What the frack??*
That might be what well-water users ask when, without warning, water starts jetting out of toilet bowls and showers emit foul odors and horses won’t drink the water. Or if your house explodes. The chief suspect: “Fracking,” the natural gas industry’s slang for hydraulic fracturing.
Hydraulic fracturing helps gas wells maximize their productivity, squeezing every last “gasp” of gas out the rock below.
NPR describes the process: “Hydraulic fracturing allows drillers to dramatically increase production. The chemicals pumped underground with the water help drillers bore through the hard rock. The pressure used is tremendous — about 300 times a typical garden hose. That creates small cracks in the rock that allow gas to escape.”
A few years back, certain White House friends of the energy industry managed to loosen up a few regulations, including the use or even disclosure of use of certain chemicals in extracting fossil fuels from the earth below. Now, gas drilling operations aren’t even required to tell what chemicals are used to pump underground to help drillers bore through the rock to force natural gas out of the rock.
Scientific American with Pro Publica writes about a well that yielded benzene, a chemical contaminant that forced Perrier water off store shelves a decade or so ago.
The drillers pump this chemical-laced water at pressures much higher than that of a garden hose (household pressure is typically 60 pounds per square inch [psi]; municipal fire hydrants are typically more like 200 psi). Imagine a power washer on steroids pumping chemically altered water into your house’s plumbing. Sounds like fun, huh?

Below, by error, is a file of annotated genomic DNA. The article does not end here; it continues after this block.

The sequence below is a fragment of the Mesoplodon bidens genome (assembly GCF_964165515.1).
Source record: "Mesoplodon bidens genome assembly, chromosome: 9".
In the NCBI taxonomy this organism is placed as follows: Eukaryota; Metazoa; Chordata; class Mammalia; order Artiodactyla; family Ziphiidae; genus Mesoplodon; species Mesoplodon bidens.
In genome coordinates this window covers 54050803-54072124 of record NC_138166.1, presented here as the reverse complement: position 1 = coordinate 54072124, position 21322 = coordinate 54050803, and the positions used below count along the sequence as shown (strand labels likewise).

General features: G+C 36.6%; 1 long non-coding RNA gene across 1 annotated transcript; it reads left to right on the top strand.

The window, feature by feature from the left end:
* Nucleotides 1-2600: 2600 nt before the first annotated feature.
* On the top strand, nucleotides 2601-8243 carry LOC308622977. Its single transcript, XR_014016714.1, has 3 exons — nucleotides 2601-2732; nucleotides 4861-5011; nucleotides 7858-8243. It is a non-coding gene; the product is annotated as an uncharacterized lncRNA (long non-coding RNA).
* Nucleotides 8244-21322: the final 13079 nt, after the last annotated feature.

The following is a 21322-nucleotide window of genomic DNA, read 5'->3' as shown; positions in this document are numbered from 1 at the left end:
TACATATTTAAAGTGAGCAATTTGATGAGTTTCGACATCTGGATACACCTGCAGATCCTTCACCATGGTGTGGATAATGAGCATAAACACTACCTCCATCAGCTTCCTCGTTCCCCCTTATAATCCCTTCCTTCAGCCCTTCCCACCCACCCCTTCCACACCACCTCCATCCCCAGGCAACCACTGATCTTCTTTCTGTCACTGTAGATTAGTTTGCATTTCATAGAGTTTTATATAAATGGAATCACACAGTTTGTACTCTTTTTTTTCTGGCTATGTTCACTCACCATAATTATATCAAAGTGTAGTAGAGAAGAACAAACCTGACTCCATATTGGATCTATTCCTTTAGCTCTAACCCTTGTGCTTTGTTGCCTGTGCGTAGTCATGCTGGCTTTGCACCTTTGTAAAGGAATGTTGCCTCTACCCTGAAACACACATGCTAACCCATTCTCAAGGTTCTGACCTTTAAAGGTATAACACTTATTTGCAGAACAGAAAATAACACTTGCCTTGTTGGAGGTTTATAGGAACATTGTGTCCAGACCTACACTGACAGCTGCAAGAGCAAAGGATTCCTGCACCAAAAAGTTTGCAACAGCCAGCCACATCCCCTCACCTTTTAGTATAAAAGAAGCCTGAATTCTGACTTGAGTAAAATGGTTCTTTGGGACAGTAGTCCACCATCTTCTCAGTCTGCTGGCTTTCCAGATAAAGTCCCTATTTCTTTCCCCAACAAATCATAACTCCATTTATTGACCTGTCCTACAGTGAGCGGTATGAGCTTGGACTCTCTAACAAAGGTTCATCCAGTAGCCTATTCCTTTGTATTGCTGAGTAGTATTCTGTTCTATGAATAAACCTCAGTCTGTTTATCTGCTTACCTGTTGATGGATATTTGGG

This of course was the result of getting government off small business’s backs and helping regular Joes help reduce our energy dependence on foreign oil, etc. Which is great. Except when there are side-effects such as abdominal bloating, rashes or exploding houses.
A house exploded in 2007 in Northeast Ohio, and the ensuing investigation by the Ohio EPA (ohio_methane_report_080901) found quantities of methane in the water, pointing to a nearby gas well as the likely source. Problems have cropped up around the country from Pennsylvania and Ohio to Texas.
Welcome to the World of Unintended Consequences — or maybe more appropriately, the Theater of “So What?”
A fight in Congress is brewing over whether – or how – to protect aquifers and their users from the threat of contamination from fracking or other mining and drilling techniques.
This should be fun — pitting real Texas ranchers against Texas ranchers. Until then, take advice from the Dave Matthews Band: Don’t Drink the Water.
* “Frack” is also a euphemism made famous, more or less, by the recently concluded Sci-Fi series Battlestar Galactica to skirt censorship with a sanitized version of a better-known “f”-word.